Master Ingredient List

This page is a quick reference for all the ingredients mentioned on the blog. It will fill up as ingredients are mentioned in each new post!

Biotin – a B vitamin important to protein metabolism. It has been used as a supplement for hair and nails for decades, but there is no data supporting these claims. Furthermore, biotin supplements can be dangerous.

Botulinum Toxin – an injectable medication derived from the toxins of Clostridium botulinum bacteria. Common uses include facial rejuvenation (reduction of hyperdynamic wrinkles), treatment of excessive sweating, treatment of migraines.

Collagen – the major protein of connective tissues, including skin. Collagen supplements have shown some promise as a potential strategy for anti-aging and skin quality.

Corticosteroids– anti-inflammatory medications that mimic the stress hormone cortisol which is naturally produced by the adrenal cortex. They can be administered topically, orally or intravenously. ex: prednisone, hydrocortisone, triamcinolone etc

Gluconolactone – a poly-hydroxy acid which imparts some of the benefits of AHAs while causing less irritation. It’s been shown to decrease trans-epidermal water loss by increasing skin barrier function, making it a good starting point for people with sensitive skin.

Glycolic Acid – an alpha-hydroxy acid whose small size allows it to work at the lower levels of the epidermis and even the dermis. It’s been shown to improve skin texture, normalize the production of melanin and even boost the production of collagen and hyaluronic acid over time

Humectants – ingredients that draw water into the skin. They are commonly used in facial moisturizers, body lotions and hand creams. Examples include hyaluronic acid and glycerin.

Hyaluronic Acid – a naturally occurring molecule in the dermis, it is one of “natures moisturizers,” with the ability to attract 1000x its own weight in water. It has risen to prominence in skincare as an ingredient in hydrating products. It is also the most popular dermal filler for soft tissue augmentation.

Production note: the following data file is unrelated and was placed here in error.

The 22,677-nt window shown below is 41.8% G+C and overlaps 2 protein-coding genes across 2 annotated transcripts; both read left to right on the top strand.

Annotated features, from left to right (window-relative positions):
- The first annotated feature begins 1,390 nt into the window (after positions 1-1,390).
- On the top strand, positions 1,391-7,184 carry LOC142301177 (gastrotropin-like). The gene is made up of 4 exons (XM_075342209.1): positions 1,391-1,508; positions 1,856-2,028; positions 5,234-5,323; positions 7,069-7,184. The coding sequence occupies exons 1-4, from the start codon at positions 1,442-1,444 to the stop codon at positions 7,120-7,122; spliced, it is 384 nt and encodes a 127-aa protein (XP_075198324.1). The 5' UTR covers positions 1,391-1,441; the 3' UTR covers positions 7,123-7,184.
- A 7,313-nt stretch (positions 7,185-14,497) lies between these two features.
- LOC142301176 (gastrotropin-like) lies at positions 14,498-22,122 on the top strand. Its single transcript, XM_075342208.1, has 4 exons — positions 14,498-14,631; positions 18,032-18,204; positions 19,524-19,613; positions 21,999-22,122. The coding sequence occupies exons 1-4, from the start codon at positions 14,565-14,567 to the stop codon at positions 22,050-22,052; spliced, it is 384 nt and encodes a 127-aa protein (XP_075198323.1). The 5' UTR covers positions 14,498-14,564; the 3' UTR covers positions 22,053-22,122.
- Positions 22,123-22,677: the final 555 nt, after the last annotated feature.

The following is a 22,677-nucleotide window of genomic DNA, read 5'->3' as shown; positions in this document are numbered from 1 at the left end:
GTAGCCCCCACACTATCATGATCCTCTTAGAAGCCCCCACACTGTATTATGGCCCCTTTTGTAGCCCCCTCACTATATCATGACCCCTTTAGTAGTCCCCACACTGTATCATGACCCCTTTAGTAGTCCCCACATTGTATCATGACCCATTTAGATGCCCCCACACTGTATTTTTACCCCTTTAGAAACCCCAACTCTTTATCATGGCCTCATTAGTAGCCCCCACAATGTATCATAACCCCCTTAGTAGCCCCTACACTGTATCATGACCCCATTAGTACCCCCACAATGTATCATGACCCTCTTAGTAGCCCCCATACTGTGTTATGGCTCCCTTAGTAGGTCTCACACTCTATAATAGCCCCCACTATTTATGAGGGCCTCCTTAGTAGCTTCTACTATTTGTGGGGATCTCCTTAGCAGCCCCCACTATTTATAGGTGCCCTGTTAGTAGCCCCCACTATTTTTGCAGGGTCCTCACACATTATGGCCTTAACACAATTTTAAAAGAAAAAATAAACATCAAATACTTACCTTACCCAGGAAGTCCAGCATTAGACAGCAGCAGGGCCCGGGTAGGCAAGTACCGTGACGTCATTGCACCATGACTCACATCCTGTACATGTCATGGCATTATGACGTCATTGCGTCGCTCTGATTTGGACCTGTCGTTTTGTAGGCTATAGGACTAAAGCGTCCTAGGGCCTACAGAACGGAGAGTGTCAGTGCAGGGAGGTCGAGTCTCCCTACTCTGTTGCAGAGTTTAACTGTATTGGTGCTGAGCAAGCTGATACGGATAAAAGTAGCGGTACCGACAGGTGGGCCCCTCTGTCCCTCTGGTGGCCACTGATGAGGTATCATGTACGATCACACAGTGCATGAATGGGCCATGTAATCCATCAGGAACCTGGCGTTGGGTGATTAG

Hydroxy Acidsorganic compounds whose acidity is due to a hydroxyl group composed of an oxygen atom and a hydrogen atom that the molecule can freely donate when exposed to the skin.  See: glycolic acid, salicylic acid, gluconolactone.

Ketoconazole – an anti-fungal medication commonly used in topical formulations for fungal infections and seborrheic dermatitis. There is some research to suggest that it also has anti-inflammatory and anti-androgenic effects which make it useful for certain kinds of alopecia.

Retinoids – Derived from vitamin A (retinol), retinoids are a family of molecules used for skin conditions ranging from acne to dyspigmentation.  They’re also considered anti-aging powerhouses due to their ability to shallow wrinkles, increase firmness and even skin tone.  Oral versions are used to treat severe acne, psoriasis and a host of other dermatologic conditions and carry significant side effect profiles. Examples: adapalene, tretinoin, tazarotene (all topical), isotretinoin, acitretin (both oral).

Salicylic acid – a beta-hydroxy acid whose lipophilic nature allows it to act within the pore. It has been used in the treatment of acne, seborrheic dermatitis, keratosis pilaris and other conditions

Selenium Sulfide – an anti-fungal medication commonly used in over-the-counter shampoos for dandruff (seborrheic dermatitis).

Skin Protectants – ingredients added to moisturizers and emollients to help seal in moisture by creating a water-impermeable barrier. Examples include petrolatum and dimethicone.

Zinc Pyrithione – an anti-fungal medication commonly used in over-the-counter shampoos for dandruff (seborrheic dermatitis).